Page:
With wit and passion, Strand (Flight: A Novel ) explores the history of Niagara Falls and shows that the famous natural wonder is in reality a prime example of man’s manipulation of nature, constantly exploited to attract tourists. In the 19th century, landscape architect Frederick Law Olmsted, appalled by the crass commercialism of souvenir shops, ugly signs and cheap attractions, pledged to restore Niagara to its natural beauty; instead, he created a fake wilderness. In the 20th century, humans learned to control the falls by harnessing them for electric power, and this led to what is for Strand the most shocking fakery: the water going over the falls is manipulated for greater output in the daytime-to impress visitors-and turned down at night to generate more power. In addition, the capacity to generate large amounts of hydroelectricity has made Niagara Falls a prime spot for industries that manufacture electrochemical products and for nuclear weapons facilities; the author paints a vivid picture of a region awash today in toxic waste and radioactive contaminants. Strand’s provocative and iconoclastic book says much about how America has dominated nature, despoiled it and shrouded the offense in myth.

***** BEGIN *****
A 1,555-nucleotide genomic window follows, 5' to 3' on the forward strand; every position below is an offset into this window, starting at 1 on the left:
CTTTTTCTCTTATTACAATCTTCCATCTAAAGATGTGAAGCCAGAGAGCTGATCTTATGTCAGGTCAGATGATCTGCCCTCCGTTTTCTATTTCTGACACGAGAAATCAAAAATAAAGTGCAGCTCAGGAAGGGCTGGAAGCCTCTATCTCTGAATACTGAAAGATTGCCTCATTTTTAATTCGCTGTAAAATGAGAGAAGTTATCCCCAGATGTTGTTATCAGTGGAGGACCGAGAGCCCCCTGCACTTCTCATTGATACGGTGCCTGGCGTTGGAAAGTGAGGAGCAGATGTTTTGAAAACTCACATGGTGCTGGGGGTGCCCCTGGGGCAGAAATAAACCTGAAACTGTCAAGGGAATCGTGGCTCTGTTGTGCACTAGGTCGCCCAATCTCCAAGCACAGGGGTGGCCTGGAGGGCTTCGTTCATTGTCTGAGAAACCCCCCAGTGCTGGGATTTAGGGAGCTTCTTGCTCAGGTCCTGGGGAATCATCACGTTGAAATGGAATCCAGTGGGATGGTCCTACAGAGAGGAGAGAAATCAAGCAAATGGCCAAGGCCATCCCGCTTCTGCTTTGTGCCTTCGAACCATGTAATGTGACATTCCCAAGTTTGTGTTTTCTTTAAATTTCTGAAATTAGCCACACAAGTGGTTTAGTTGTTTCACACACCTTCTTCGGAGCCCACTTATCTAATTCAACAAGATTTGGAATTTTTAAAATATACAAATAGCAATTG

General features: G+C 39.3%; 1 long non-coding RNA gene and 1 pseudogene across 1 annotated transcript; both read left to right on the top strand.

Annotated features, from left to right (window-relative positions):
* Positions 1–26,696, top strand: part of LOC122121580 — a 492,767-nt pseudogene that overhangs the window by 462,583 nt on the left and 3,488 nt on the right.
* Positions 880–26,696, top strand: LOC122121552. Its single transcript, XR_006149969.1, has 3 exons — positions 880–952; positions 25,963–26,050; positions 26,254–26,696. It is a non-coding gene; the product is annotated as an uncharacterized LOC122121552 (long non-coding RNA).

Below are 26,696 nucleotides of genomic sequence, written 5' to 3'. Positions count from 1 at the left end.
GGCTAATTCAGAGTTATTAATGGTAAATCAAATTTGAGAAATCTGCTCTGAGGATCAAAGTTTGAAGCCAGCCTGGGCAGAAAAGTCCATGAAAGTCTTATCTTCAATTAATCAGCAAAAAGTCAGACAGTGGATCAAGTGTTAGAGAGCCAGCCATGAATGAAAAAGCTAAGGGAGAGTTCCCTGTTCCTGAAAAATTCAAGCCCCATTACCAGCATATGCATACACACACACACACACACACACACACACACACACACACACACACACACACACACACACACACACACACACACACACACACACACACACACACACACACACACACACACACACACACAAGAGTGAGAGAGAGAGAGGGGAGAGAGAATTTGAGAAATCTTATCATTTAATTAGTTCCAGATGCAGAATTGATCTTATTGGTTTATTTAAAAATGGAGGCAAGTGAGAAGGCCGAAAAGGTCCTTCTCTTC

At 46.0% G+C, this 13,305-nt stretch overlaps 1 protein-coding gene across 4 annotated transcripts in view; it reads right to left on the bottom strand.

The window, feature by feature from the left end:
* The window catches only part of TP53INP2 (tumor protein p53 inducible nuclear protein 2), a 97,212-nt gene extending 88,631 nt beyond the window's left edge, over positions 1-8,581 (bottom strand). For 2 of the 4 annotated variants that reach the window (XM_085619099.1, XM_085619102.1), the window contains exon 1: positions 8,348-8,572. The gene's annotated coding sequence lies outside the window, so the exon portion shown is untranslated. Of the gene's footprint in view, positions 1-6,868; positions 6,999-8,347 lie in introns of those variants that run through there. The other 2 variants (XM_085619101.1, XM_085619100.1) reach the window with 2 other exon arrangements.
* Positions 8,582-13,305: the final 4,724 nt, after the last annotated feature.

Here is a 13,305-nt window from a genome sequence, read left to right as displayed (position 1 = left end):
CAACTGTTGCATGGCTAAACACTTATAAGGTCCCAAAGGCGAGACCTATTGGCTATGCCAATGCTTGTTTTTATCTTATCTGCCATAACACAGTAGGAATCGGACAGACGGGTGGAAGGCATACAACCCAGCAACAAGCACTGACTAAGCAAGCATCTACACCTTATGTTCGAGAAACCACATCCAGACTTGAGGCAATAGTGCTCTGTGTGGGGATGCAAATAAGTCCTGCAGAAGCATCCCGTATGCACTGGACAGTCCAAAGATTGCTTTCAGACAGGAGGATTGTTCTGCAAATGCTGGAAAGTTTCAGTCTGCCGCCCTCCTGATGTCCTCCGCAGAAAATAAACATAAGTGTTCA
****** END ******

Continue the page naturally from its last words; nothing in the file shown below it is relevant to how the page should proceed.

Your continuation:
This addition to Gierach’s long list of fishing books is perhaps not of trophy quality, but it’s definitely a keeper. Gierach gets back to the basics of fishing in a collection of personal essays in which he contends that fishing is as much about being outdoors with a few friends who share the same passion as it is about catching fish. Of course, he still thrills at the fish’s strike and he lands his fair share of them, but he spends as much time describing other aspects of the sport: getting there, what to do in foul weather, camping etiquette and predicting hatches. He even spends some time ruminating on hunting and the business of rod making. With the simple grace and native wisdom he is known for, Gierach always gets back around to fishing and pays special tribute to the fish themselves, sharing his encyclopedic knowledge of North American fish, their feeding habits and their exquisite colorings. Occasionally, he comments on environmental issues such as the effects of logging and housing developments on local streams, but he seems resigned to such encroachments, claiming that he can live with change as long as the fish are biting; such, he confesses, is his “fool’s paradise.”
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